One advantage of being a ZZTer in the 2010s and beyond, and more specifically in the Museum of ZZT era, is that one can look at games and judge them more on their merits rather than what the community in the past would have judged aesthetically or thematically pleasing. We can go back to older games, see what 'peak ZZT' was in the pre-zzt.org, pre-STK era, and better take in the ambition and playability some of these games.
Quest for Coronation: Quest for the Golden Tiara is an impressive game, and is one of the most ambitious 'old-school' ZZT games prior to Code Red, period. While the file is dated 2001, text in the game suggests it was made late 1992 and probably released in 1993. Looking through the Museum, some of its contemporaries were bigger than it in terms of board counts, but at nearly 300kb, it's second only to the Silly World of Dan Shootwrong-which is much less enjoyable-in terms of file size.
The game puts you in the shoes of the son of the late King Abednego II. Against your will, you have to retrieve six keys to retrieve the Golden Tiara for his late father's High Imperial Guard. The latter wants to use the Tiara's power to rule your kingdom, but at the same time your imminent coronation would complicate things...but these threads were meant to be resolved in a sequel that was never released.
Each key quest is nearly a self-contained game within the world, with little crossover between key quests. The game normally updates you on your progress at the end of each quest so you have a feel of how far you've gone beyond just 'Okay, I got key number x'. As you move further and further away from the starting palace, these become more epic in scope. The quest for getting the next-to-last key could have easily been a self-contained ZZT world.
But what of the quests? The gameplay is standard ZZT fare with mostly action boards, a slider puzzle or two, a few invisible wall sections, dark mazes (one of which contains a nasty trap), and an arena section. These things are kept fresh and diverse for each quest so you never feel like the author simply used the same template with some cosmetic changes for each key. There are a few boards with elements lifted from older, well-known ZZT games, like the Best of ZZT's multicolour 'layered' transporter maze, but these are few and never feel like rip-offs. Even if I call it 'standard ZZT fare', it is very well-done fare, like a good tub of vanilla icecream. Apart for some water-and-sharks bits, there were no real boards that made me sigh, grit my teeth and just get on with it. At some points, gameplay elements seem to be added just because the author wanted to stretch things out, but this is not something he does frequently. When the game uses its own objects, I do not remember any serious bugs which rendered the game unplayable. Kudos to the author.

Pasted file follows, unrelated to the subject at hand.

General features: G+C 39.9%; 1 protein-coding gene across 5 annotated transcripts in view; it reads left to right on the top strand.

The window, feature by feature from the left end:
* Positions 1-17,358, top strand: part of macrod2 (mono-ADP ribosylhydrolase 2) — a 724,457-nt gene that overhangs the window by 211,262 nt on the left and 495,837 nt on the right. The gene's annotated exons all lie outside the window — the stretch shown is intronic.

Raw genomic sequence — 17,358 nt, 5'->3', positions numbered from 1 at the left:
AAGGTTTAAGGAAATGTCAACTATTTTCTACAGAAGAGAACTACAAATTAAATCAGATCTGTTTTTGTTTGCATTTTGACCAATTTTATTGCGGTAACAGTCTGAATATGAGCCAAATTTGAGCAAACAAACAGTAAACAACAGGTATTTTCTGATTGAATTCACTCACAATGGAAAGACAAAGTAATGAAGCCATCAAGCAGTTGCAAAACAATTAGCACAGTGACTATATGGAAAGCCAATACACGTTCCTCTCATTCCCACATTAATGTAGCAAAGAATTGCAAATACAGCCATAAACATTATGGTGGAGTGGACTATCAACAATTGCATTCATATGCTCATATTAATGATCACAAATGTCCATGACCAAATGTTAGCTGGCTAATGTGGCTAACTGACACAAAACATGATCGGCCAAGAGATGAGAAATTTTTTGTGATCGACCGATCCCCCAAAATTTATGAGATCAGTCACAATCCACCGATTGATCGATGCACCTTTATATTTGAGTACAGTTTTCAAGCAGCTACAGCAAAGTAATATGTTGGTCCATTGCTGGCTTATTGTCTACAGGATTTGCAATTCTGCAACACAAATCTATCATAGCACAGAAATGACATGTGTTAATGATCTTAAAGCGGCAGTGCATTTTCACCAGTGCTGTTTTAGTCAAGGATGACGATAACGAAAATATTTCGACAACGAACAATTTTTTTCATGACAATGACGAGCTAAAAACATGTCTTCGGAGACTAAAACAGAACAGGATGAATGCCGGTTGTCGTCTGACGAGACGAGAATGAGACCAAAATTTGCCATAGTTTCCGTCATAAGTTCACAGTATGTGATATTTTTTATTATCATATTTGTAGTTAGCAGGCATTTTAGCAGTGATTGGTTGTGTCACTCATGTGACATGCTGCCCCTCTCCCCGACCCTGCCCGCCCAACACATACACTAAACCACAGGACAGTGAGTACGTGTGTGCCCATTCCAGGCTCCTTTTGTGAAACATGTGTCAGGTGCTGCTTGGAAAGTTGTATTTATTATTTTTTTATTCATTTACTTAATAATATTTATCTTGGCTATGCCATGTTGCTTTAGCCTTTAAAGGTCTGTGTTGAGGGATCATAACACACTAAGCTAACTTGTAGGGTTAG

Even more fortunately, everything looks fresh and interesting. Quest for the Golden Tiara must be one of the best-looking games made up to that point. The castle where you start in and serves as the hub is one of the most gorgeous pre-STK locations made, with tapestries, a coronation chapel, a throne room with your late father lying in state (R.I.P), stables, a garden and, charmingly, a bedroom with your teddy bear. It 'looks' like a castle like several games before and after don't. A village you see later in the game has an impressive level of architectural variation which would put Gem Hunter to shame. The game clearly takes visual cues from older games, but builds on them fruitfully rather than just copying them.
The game takes a few interesting design choices too, but one I thought was bold and done successfully, was that you start the game in a dark board. This would not be the best way to start things, but you soon hear an alarm clock and you realize it's dark because you're in bed and the lights are out! In a nice bit of design economy, the board's darkness hides other secrets you access from other points in the game. There may be the first ZZT crossover here, with characters from ZZT's Revenge turning up in parts of the game!
Kudos to Mr. Pallett-Plowright, for not using purple keys, but not so much for making you get one more. Why? The key quest is very linear and becomes very sequential later on. This leads to a lot of tedious backtracking as the game progresses as no shortcuts to the castle hub are provided. Not surprisingly, a player will run out of patience if trying to beat the game in a single setting. Fortunately, there are no boards which are unpassable after beating them one way.
A more serious problem which can prevent you from finishing the game properly is the fact that flags used in fetch quests and side adventures are not always cleared once they're no longer needed. Since the game uses more than 10 flags, some essential flags set early in the game can get rolled over later on. This effectively softlocks the game. Presumably there is a 'best' way to play it to only reset non-essential flags but not everyone has the patience for it. With the Reconstruction of ZZT, it might be possible to have a new executable that raises the flag cap and let people enjoy the game without worrying about this issue.
This game is a must-play for anyone interested in old-school ZZT adventures and who isn't put off by the length and linearity. As Commodore sez, it will ream your old-school ZZT. Would it have been worth the 10 bucks for hints and future game the author asked for? This is left as an exercise to the player.